... and why the fuck should we believe them... ?
James Clapper: ‘I Didn’t Lie’ to Congress About NSA Surveillance, I ‘Simply Didn’t Understand’ the Question
Former National Security Agency Director James Clapper said he did not lie about mass domestic surveillance programs when he testified to Congress in 2013, but rather he made a mistake and did not understand what specific program was being asked about.
CNN’s John Berman asked for Clapper’s reaction to The Intercept’s Glen Greenwald report: “The very first NSA program we revealed from Snowden documents, the mass domestic spying program of Americans’ phone records which James Clapper lied about and Obama insisted was vital to national security has been shut down.”
“Well, the original thought behind this, and this program was put in place as a direct result of 9/11, the point was to be able to track quickly a foreign communicant talking to somebody in this country who may have been plotting a terrorist plot, and was put in place during the Bush Administration for that reason,” Clapper said. “I always regarded it as kind of a safeguard or insurance policy so that if the need came up you would have this to refer to.”
“As far as the comment, the allegation about my lying, I didn’t lie, I made a big mistake and I just simply didn’t understand what I was being asked about. I thought of another surveillance program, Section 702 of the Foreign Intelligence Surveillance Act when I was being asked about Section 215 of the Patriot Act at the time, I just didn’t understand that” he continued.
When Berman said because it has been reported no terrorists have been caught using the surveillance program, he asked Clapper if it suggests it does not work.
“Well, that’s true, and I think probably at the time contemporaneously back 2013 or so when all this broke that we may have oversold it a bit because, you know, we were hard-pressed to point out to a specific case in point,” Clapper admitted. “What this was was just trying to capitalize on the lesson learned from 9/11. I will say that — and I’ve said this publicly many times before, that what this did prove was the need for the intelligence community to have been more transparent.”
Watch above, via CNN.
Israeli espionage operations in the United States have "gone too far," senior U.S. intelligence officials have told Congress in recent weeks, Newsweek reported on Tuesday.
Newsweek quotes confidential briefings to Congress and says Israel's massive spying is behind the failure to provide visa waiver to Israelis entering U.S.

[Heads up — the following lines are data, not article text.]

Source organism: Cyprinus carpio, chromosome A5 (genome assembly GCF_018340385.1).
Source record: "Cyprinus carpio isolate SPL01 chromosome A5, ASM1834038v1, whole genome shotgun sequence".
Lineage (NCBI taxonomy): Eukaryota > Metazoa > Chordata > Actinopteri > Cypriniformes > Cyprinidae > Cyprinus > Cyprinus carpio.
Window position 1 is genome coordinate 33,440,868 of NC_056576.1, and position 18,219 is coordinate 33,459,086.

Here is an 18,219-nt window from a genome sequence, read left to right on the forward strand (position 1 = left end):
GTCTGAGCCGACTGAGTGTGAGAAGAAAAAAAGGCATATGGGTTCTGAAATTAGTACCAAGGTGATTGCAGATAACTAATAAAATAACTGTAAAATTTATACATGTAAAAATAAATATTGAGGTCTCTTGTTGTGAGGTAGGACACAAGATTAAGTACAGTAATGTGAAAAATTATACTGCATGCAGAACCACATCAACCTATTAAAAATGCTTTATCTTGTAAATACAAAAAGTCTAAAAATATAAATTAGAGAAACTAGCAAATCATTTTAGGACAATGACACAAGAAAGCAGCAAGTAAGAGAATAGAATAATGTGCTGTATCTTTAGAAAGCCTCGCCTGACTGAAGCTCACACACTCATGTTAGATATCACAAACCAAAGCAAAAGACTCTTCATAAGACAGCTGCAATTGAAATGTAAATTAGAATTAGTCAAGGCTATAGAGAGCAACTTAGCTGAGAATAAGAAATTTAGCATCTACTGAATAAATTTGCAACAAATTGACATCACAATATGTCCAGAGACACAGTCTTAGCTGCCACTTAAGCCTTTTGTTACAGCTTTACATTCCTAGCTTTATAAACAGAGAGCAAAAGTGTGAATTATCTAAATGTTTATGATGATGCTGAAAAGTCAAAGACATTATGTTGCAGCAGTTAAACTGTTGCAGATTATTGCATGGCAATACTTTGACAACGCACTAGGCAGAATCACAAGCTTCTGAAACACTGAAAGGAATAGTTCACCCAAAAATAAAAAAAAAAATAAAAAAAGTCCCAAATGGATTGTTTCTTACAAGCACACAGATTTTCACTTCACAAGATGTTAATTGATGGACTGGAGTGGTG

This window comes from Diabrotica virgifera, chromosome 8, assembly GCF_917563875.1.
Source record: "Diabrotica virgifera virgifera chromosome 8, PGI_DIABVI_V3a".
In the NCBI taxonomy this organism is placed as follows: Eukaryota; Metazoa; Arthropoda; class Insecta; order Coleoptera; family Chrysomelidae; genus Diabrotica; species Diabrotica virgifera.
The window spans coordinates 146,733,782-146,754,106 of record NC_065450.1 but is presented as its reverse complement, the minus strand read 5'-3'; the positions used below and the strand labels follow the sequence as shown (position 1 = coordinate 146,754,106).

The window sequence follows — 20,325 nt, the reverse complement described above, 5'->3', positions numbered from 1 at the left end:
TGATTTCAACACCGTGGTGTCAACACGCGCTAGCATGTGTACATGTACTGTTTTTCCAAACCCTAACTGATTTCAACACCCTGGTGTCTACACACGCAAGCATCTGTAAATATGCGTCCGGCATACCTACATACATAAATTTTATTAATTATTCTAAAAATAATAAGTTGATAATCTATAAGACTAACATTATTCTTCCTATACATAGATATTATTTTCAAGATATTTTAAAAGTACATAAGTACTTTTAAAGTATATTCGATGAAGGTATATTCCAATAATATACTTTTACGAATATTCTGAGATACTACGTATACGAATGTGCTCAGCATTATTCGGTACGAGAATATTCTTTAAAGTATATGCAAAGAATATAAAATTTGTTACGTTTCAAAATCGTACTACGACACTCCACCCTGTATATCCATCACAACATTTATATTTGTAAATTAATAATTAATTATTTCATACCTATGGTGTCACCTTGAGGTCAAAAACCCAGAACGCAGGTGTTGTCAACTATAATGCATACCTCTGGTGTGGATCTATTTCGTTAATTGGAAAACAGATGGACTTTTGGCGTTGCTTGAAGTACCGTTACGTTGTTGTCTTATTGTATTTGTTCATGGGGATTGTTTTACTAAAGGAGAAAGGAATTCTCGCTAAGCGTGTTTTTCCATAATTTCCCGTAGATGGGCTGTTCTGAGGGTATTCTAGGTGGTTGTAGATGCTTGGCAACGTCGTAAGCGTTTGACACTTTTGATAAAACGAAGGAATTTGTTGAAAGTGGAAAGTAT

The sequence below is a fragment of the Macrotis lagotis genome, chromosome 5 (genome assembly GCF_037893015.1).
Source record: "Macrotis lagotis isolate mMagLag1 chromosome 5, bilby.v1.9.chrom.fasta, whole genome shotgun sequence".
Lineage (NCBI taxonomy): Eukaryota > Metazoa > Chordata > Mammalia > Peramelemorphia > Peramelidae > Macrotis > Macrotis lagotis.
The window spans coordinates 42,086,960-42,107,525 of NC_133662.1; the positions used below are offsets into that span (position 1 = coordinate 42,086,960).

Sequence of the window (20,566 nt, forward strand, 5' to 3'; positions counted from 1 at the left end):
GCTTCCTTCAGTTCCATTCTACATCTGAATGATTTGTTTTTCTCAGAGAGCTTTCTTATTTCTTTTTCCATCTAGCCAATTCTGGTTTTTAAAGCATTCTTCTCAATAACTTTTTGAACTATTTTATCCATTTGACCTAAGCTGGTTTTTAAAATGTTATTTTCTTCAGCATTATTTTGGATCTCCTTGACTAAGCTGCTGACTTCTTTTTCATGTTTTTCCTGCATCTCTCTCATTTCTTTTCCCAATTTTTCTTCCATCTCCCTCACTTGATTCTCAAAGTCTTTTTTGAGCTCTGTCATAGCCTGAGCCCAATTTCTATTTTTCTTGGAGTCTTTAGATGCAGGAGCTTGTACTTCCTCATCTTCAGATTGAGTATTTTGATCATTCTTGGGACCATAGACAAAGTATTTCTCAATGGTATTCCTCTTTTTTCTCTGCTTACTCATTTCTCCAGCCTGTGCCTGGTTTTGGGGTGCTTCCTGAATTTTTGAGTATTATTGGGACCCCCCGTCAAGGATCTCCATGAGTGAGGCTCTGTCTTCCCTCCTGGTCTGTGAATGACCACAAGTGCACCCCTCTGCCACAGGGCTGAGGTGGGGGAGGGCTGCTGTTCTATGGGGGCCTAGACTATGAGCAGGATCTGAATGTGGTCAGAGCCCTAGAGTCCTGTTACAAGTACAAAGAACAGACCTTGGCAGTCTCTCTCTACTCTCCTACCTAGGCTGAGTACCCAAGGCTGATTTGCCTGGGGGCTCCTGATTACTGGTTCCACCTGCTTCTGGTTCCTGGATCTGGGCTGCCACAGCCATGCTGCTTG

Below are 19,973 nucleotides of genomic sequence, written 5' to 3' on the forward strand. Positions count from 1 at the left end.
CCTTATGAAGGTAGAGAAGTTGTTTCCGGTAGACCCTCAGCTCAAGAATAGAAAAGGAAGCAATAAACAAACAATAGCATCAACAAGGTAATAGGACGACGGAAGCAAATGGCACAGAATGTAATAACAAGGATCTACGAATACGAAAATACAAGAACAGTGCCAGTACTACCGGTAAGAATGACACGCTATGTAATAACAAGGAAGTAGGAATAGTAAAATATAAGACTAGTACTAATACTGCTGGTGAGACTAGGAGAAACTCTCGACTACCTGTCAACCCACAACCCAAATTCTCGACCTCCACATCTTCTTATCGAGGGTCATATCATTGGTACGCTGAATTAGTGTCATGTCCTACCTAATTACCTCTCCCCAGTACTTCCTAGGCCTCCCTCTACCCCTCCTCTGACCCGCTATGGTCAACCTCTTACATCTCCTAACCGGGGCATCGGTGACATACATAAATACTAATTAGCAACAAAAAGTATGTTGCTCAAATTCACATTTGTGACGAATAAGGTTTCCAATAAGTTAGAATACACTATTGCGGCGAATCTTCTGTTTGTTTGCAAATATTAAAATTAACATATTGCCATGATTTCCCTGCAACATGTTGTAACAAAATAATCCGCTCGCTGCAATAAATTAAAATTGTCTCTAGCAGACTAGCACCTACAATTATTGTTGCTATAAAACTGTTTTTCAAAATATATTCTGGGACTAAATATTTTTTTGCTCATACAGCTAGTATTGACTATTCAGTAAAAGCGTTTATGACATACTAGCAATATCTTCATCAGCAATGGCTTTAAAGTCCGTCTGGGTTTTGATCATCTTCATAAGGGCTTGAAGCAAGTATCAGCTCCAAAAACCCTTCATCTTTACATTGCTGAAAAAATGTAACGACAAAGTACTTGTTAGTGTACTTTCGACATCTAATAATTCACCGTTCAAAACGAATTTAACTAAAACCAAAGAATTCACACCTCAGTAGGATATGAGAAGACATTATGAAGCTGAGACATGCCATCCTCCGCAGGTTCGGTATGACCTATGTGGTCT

We Got U.S. Border Officials to Testify Under Oath. Here’s What We Found Out.
Hugh Handeyside, Senior Staff Attorney, ACLU National Security Project
& Nathan Freed Wessler, Staff Attorney, ACLU Speech, Privacy, and Technology Project
& Esha Bhandari, Staff Attorney, ACLU Speech, Privacy, and Technology Project
April 30, 2019 | 1:45 PM
Electronic Device Searches Privacy at Borders and Checkpoints Privacy & Technology
CBP Officer processes a passenger into the United States at an airport
In September 2017, we, along with the Electronic Frontier Foundation, sued the federal government for its warrantless and suspicionless searches of phones and laptops at airports and other U.S. ports of entry.
The government immediately tried to dismiss our case, arguing that the First and Fourth Amendments do not protect against such searches. But the court ruled that our clients — 10 U.S. citizens and one lawful permanent resident whose phones and laptops were searched while returning to the United States — could move forward with their claims.
Since then, U.S. Customs and Border Protection and U.S. Immigration and Customs Enforcement have had to turn over documents and evidence about why and how they conduct warrantless and suspicionless searches of electronic devices at the border. And their officials have had to sit down with us to explain — under oath — their policies and practices governing such warrantless searches.
What we learned is alarming, and we’re now back in court with this new evidence asking the judge to skip trial altogether and rule for our clients.
The information we uncovered through our lawsuit shows that CBP and ICE are asserting near-unfettered authority to search and seize travelers’ devices at the border, for purposes far afield from the enforcement of immigration and customs laws. The agencies’ policies allow officers to search devices for general law enforcement purposes, such as investigating and enforcing bankruptcy, environmental, and consumer protection laws. The agencies also say that they can search and seize devices for the purpose of compiling “risk assessments” or to advance pre-existing investigations. The policies even allow officers to consider requests from other government agencies to search specific travelers’ devices.
CBP and ICE also say they can search a traveler’s electronic devices to find information about someone else. That means they can search a U.S. citizen’s devices to probe whether that person’s family or friends may be undocumented; the devices of a journalist or scholar with foreign sources who may be of interest to the U.S. government; or the devices of a traveler who is the business partner or colleague of someone under investigation.